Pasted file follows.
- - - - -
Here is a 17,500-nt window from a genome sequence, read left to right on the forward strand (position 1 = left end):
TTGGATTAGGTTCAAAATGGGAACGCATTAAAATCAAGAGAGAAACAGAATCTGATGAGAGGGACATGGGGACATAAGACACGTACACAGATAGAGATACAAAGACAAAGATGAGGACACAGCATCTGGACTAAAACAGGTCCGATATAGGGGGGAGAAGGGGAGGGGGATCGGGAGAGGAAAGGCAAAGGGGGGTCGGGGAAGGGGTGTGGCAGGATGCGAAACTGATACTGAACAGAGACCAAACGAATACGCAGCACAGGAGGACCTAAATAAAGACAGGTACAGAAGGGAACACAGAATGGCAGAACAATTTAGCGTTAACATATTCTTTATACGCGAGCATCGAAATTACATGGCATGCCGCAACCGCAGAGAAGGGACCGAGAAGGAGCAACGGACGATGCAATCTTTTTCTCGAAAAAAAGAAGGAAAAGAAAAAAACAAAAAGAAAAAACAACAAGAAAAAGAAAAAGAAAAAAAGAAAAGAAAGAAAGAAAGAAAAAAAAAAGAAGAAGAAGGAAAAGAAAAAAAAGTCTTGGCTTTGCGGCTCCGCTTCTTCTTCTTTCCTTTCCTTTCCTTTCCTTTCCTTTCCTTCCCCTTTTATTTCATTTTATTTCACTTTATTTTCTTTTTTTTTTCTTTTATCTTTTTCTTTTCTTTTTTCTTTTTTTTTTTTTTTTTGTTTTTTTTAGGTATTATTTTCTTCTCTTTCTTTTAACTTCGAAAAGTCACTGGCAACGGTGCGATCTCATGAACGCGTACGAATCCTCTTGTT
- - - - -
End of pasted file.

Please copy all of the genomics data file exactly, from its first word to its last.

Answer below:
Here is a 17,500-nt window from a genome sequence, read left to right on the forward strand (position 1 = left end):
TTGGATTAGGTTCAAAATGGGAACGCATTAAAATCAAGAGAGAAACAGAATCTGATGAGAGGGACATGGGGACATAAGACACGTACACAGATAGAGATACAAAGACAAAGATGAGGACACAGCATCTGGACTAAAACAGGTCCGATATAGGGGGGAGAAGGGGAGGGGGATCGGGAGAGGAAAGGCAAAGGGGGGTCGGGGAAGGGGTGTGGCAGGATGCGAAACTGATACTGAACAGAGACCAAACGAATACGCAGCACAGGAGGACCTAAATAAAGACAGGTACAGAAGGGAACACAGAATGGCAGAACAATTTAGCGTTAACATATTCTTTATACGCGAGCATCGAAATTACATGGCATGCCGCAACCGCAGAGAAGGGACCGAGAAGGAGCAACGGACGATGCAATCTTTTTCTCGAAAAAAAGAAGGAAAAGAAAAAAACAAAAAGAAAAAACAACAAGAAAAAGAAAAAGAAAAAAAGAAAAGAAAGAAAGAAAGAAAAAAAAAAGAAGAAGAAGGAAAAGAAAAAAAAGTCTTGGCTTTGCGGCTCCGCTTCTTCTTCTTTCCTTTCCTTTCCTTTCCTTTCCTTTCCTTCCCCTTTTATTTCATTTTATTTCACTTTATTTTCTTTTTTTTTTCTTTTATCTTTTTCTTTTCTTTTTTCTTTTTTTTTTTTTTTTTGTTTTTTTTAGGTATTATTTTCTTCTCTTTCTTTTAACTTCGAAAAGTCACTGGCAACGGTGCGATCTCATGAACGCGTACGAATCCTCTTGTT